Think about it for a minute, on this eve of Father's Day. We live in a country where three quarters of a million dads are separated from their families by incarceration.

What does this do to the social outcomes of the children? And to the souls of the parents behind bars?

Wednesday, June 16, 2010

Don't Sweat the Small Stuff

In February 2000, I was seated at a writing table in a ballroom at the University of Iowa, waiting tensely along with dozens of others for the Iowa bar exam to begin.

Before we could start, the examiners asked us to write something in our test booklets - as a writing sample, they said, in order to avoid fraud. Wouldn't want someone borrowing someone else's ID and taking the test for them under false pretenses.

The two sentences we wrote have stayed with me ever since.

"Don't sweat the small stuff," went the first sentence. "What a good reminder," I thought.

The second sentence went even farther: "It's all small stuff."

Really? Three years of law school study, thousands and thousands of tuition dollars spent, seemingly a career on the line - and it's small stuff?

Well, in a way, yes. Though the words "dont sweat the small stuff" weren't nearly as eloquent as the serenity prayer, to me they hinted at a similar idea.

After the exam, I tried to take this notion to heart as I awaited the results. Easier said than done, to be sure.

Finally, one day in early April, I walked over to Drake Law School from the duplex my wife and I were renting a couple of miles away. Thankfully, the posting on the door of the law library showed I was among those who passed. A few days later, I was sworn in to the Iowa bar in a ceremony held in a grand old auditorium in Des Moines called Hoyt Sherman Place.

Hoyt Sherman Place is about a mile from Methodist Hospital, where - almost ten years ago now - our first son, Micah, was born.

Tuesday, June 15, 2010

The Paul Family and Libertarian Slogans

Taxation = theft?

It's a provactive assertion, to be sure, in a sophomoric sort of way.

I went for it myself, on a purely intellectual level, when reading Robert Nozick's Anarchy, State and Utopia as a college junior. A year later, I even followed up by reading Ayn Rand's libertarian panegyric, Atlas Shrugged.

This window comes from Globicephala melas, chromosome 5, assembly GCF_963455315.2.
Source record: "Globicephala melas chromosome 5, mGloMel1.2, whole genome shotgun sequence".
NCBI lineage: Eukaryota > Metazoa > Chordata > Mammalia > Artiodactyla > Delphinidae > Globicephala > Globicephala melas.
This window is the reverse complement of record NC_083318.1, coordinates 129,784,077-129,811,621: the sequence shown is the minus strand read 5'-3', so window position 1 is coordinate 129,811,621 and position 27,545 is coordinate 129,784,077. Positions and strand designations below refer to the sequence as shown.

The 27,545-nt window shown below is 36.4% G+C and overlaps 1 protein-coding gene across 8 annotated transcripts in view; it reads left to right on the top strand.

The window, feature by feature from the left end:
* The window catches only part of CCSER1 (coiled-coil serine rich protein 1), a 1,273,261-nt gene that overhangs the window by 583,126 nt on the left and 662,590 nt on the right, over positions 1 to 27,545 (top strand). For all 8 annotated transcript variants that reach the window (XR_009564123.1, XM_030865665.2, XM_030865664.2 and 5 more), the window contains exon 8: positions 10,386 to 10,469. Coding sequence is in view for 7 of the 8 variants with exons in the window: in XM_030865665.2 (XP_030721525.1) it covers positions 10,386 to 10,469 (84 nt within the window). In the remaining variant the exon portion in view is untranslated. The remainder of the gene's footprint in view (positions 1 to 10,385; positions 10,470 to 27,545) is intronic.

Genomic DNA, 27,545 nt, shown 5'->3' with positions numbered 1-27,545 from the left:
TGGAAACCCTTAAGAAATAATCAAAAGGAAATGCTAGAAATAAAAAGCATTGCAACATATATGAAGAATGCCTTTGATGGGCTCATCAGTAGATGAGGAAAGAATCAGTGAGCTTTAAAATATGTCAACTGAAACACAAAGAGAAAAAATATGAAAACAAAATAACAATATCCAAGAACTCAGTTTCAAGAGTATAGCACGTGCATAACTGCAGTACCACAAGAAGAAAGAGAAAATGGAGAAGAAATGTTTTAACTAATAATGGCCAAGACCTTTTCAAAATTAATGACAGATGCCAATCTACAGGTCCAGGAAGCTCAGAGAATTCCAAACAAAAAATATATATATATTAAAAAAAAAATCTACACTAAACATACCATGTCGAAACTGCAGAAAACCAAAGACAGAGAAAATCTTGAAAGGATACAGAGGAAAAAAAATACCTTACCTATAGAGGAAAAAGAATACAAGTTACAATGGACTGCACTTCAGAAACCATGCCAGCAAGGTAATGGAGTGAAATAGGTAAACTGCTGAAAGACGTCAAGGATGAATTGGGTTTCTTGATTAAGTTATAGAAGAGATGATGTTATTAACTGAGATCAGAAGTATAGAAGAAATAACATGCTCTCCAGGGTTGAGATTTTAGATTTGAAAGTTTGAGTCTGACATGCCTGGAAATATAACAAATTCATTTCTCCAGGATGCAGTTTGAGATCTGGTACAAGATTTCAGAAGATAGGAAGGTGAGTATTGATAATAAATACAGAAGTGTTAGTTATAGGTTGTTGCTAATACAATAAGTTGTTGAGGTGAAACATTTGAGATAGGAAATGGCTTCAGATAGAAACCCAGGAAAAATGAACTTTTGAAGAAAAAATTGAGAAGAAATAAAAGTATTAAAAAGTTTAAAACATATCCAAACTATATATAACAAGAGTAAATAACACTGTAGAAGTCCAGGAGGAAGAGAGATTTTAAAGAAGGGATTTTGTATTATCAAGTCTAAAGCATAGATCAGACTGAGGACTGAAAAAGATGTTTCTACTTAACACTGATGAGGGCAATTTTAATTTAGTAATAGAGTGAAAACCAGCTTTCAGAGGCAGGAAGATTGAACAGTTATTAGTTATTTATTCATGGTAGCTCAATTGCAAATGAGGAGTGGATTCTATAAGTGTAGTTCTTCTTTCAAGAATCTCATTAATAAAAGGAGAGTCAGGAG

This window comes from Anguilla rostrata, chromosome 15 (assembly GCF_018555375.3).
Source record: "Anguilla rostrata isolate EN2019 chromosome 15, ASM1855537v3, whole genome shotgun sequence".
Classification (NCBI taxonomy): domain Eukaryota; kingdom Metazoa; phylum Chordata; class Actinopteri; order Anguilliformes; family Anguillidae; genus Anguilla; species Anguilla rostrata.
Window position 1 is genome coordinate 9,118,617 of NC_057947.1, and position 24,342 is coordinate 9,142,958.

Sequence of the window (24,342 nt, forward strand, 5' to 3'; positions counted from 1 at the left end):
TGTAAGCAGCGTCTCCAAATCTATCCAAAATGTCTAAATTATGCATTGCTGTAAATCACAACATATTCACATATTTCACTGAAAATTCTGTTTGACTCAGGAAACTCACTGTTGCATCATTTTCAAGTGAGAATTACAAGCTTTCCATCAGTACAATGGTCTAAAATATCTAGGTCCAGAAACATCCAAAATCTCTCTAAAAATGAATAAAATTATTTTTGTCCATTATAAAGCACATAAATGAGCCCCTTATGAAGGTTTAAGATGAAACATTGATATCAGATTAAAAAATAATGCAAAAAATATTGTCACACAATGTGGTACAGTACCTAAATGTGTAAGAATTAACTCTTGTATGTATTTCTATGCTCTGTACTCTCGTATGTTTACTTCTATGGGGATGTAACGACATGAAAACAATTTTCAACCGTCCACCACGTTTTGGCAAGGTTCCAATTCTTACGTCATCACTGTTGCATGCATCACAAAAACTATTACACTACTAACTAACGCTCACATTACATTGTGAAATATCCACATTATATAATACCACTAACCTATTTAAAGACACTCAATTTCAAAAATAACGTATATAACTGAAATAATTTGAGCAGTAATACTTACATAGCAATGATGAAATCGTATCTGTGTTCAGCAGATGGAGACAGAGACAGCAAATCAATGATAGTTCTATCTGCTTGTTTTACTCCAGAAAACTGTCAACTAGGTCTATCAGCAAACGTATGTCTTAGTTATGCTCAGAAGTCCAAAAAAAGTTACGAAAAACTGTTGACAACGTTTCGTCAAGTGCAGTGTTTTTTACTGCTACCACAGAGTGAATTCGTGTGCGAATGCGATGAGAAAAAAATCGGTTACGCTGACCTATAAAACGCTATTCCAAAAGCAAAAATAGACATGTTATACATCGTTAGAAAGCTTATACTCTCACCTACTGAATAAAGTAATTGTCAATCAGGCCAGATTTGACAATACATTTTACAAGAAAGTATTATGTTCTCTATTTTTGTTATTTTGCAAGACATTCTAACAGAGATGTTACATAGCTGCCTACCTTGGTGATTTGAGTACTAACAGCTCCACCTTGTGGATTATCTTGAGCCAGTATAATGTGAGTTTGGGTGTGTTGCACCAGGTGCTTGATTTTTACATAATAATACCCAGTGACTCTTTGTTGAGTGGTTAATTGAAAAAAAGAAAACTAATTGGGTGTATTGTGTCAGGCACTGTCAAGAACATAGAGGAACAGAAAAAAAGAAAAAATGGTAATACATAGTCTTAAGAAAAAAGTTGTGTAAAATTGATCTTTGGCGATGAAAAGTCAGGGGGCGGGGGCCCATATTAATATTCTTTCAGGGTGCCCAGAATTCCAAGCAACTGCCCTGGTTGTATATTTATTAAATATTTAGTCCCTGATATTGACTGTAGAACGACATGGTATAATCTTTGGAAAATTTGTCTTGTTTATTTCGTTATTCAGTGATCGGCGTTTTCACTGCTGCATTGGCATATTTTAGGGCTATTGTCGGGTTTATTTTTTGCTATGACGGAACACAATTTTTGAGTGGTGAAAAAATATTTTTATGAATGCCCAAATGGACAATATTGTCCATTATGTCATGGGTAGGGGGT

That was then, this is now.

When I was growing up, the old saw used to be that anyone who wasn't a communist at twenty had no heart, while anyone who was still a communist at forty had no head.

That hoary old maxim is now a relic of the Cold War world.

But let's give libertarianism its due. The recent New York Times profile of Rand Paul, the 47-year-old upstart candidate for the U.S. Senate in Kentucky, showed the consistency of the political philosophy to which everyone in his family of origin apparently subscribes. Rand's father, Ron Paul, is a former Libertarian candidate for president. In the Times piece, his brother, Ronnie Paul, claimed to speak for all of them when making this assertion:

"We believe that stealing from people is not good, whether you're the government or whether you have a mask on."

A clever, clearly well rehearsed, line. But how, one wonders, can Ron Paul serve in Congress in good conscience if he believes this to be true, and why does Rand Paul want to serve in the Senate, if all the government is is a gang of thieves?

At least there was one surprise in the Times article. Rand Paul was NOT named after Ayn Rand; his name is short for Randall.

Sunday, June 13, 2010

A Death in the Family, on the World Cup's Eve

On her way home from a celebratory concert to kickoff the 2010 World Cup, Nelson Mandela's 13-year-old daughter, Zenani, was killed by a drunken driver in a one-car accident, according to press reports. The driver probably faces vehicular homicide charges.

To mourn Zenani's loss, Nelson Mandela did not attend the opening ceremonies.

He is no stranger to family tragedy. In 1969, as he began to serve a life sentence for subversion, Mandela received a telegram informing him that his eldest son had died in a car crash. Prison authorities did not allow Mandela to attend the funeral.

Yet gaining his release and becoming the first president of post-apartheid South Africa did not insulate him from personal pain, either. In 2005, he announced that his last surviving son had died of AIDS-related medical problems.

Life gives no free pass, even for one of the most lauded citizens of the world.

Friday, June 4, 2010

A Conspiracy of Hope: 24 Years and Running

It's getting rather thin, but I've still got the t-shirt - from the Conspiracy of Hope benefit concerts for Amnesty International, twenty-four years ago. I bought it from a student at Rockhurst College in Kansas City, where I studied for the Missouri bar exam in the summer of 1986.

Though I didn't see any of concerts, even on TV, I'm grateful for the glimpses still available, courtesy of You Tube.

When Peter Gabriel took the stage at the New Jersey Meadowlands in May of 1986 to sing his anthem "Biko," Nelson Mandela was in prison and apartheid was still very much in place in South Africa. Mikhail Gorbachev was only just beginning his reform efforts in the Soviet Union.

Much has changed for the better in the world since then. South African apartheid is gone, as is the Soviet Union. Yet so much remains to be done.

What is the ongoing legacy of the concerts and the aspirations to which they gave voice? To paraphrase Peter Gabriel at the Meadowlands, it's up to us.